Oneida County has spent $50,000 since 2009 trying to decide whether to pursue a controversial mining project in Lynne Township.
Whether that’s too much depends on who you ask.
“I think it’s a lot of money, (and) they should cut their losses,” Dave Schatzley, the Lynne town chairman said. He recently vowed the town board will scuttle a mine project if the county board moves ahead with the project.
Then there’s Kennan Wood, executive director of the Wisconsin Mining Association, who believes $50,000 over three years is not unreasonable.
“I think it’s incredibly inexpensive from the standpoint that they’ve got a mineral deposit that they want to take advatage of and it’s appropriate that they do everything they can to make sure their ducks are in a row and that they can market it appropriately to outside companies and investors,” Wood said. “I think the county stands to reep huge benefits if the mine goes in.”
The Lynne deposit, comprised of about 10 acres in the western part of the county, contains silver, copper, lead and zinc.
Local mining opponents worry about the presence of sulfur in the deposit and its effect on local wildlife and waterways. Proponents cite job creation and hope to solicit bids from companies looking to mine the site.
Schatzley sits on the county’s Forestry, Land and Recreation Committee — he is a nonvoting member — which is grappling with whether to invite bids to mine the site. He is an opponent of the project, believes the committee is treating Lynne with disrespect and regards mine-related spending as a waste of money.
Wood, however, notes that the county must spend money to make money.
“Obviously, (a mine project) has to go through the permitting process and they have to make sure it is environmentally sound,” he said, “but there are large, rich deposits up there and I think it’s appropriate for a county to be investing in their economic future.”
Determining exactly how many hours have been spent on the issue by county employees and elected officials is next to impossible, but calculating other costs is much easier.
According to Margie Sorenson, financial director for Oneida County, a total of $49,391.48 was spent from 2009 through July 17 of this year on per diem payments, mileage, legal fees, and everything else associated with the project.
Per diem/mileage and legal fees are the biggest expenses.
Since May 7, 2009 — the date of the first Oneida County Mining Oversight and Local Impact Committee (MO/LIC) meeting — the county has paid a total of $13,509.53 for per diem, mileage and meals to board members addressing the issue.
The money has been paid to 12 supervisors who have been a part of the committee at one time or another.
The committee consolidated into the Forestry, Land and Recreation Committee earlier this year.
The largest expense accumulated over three years of debate is legal fees.
To help navigate a complex regulatory environment, the county hired William P. Scott of Gonzalez Saggio & Harlan, LLP which is based in Milwaukee.
Scott is both an attorney and a licensed professional geologist.
“Most of the expenses were related to updating the county’s mining agreements,” Dave Hintz said. He’s the adviser to the Forestry, Land and Recreation Committee and chairman of the predecessor committee during the time when Scott was used regularly.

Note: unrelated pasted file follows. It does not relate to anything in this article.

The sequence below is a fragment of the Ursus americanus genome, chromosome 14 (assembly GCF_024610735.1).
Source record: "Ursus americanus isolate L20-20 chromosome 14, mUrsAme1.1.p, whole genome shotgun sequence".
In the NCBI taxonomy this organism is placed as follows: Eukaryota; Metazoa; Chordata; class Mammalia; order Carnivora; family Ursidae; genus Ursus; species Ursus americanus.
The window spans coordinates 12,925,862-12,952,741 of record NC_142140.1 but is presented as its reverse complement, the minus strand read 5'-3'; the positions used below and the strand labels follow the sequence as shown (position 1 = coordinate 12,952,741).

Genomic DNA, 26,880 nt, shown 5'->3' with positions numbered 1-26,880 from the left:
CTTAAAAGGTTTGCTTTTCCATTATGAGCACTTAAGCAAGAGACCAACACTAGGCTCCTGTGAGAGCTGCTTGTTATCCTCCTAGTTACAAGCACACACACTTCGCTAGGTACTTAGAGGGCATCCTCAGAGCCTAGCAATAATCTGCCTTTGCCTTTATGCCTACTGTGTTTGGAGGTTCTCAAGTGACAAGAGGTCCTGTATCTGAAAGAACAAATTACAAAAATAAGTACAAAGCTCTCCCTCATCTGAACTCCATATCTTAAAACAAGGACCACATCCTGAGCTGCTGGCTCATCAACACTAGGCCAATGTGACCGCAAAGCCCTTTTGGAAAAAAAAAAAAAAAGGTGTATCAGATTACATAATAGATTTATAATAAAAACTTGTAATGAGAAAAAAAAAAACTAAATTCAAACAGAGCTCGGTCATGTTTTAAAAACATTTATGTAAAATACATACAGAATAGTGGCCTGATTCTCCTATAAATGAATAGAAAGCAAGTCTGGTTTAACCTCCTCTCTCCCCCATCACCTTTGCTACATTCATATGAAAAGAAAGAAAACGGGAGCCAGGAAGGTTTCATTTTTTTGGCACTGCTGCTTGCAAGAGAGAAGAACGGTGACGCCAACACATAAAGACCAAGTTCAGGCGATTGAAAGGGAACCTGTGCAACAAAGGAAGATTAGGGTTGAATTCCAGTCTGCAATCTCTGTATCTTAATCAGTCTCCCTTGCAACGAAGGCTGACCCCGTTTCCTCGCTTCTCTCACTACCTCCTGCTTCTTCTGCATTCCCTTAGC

Previous agreements dated to the late 1980s and covered such things as exploration prospecting with an option to mine.
Hintz went on to explain that the county was able to save money by allowing Scott to use the documents he helped draft when working with other counties.
“He gave us a reduced price if he’s allowed to take them to, say, Iron County or another county interested in using the documents,” Hintz said. “We had very favorable responses from the DNR on the quality of work he did and how he drafted the documents. It was a cost-saving step ...”
According to committee Chairman Gary Baier, the updated documents offer another financial advantage.
“In our contract, the way we wrote it, we get funded up front or we don’t do it,” Baier said.
What that means is that if mining in Lynne does go forward, whatever company is chosen would have to repay everything the county has spent on the issue before exploring the deposit.
Scott was most heavily used in 2011, when the county spent $34,000 on legal fees and other professional services.
Hintz noted the money spent was not completely made up of tax revenue dollars.
“It was money from the previous mining efforts in Oneida County that had been set aside from the 1980s and early 1990s in a fund to be used to benefit future generations,” Hintz said.
Baier insisted that, even if mining in Lynne is shot down by the county board and a reimbursement does not come from a mining company, the money has been well-spent.
“The money we had in there for future generations, yes we did spend it, but we spent it wisely to try to boost our economy and create more jobs,” Baier said. “I think this is an opportunity for us to be able to create some jobs.”
A resolution is set to go before the county board in August asking supervisors to make a final decision on whether Oneida County should continue to pursue the project.
“We, meaning the committee, do not want to spend anymore time, effort, or taxpayer money on the metallic-mining project if the full county board is not in favor of continuing to pursue the project,” committee member Jerry Shidell said last month. “In other words, it’s time for the county board to say if they even want us to go forward ... I want direction from the county board.”
Marcus Nesemann may be reached at firstname.lastname@example.org.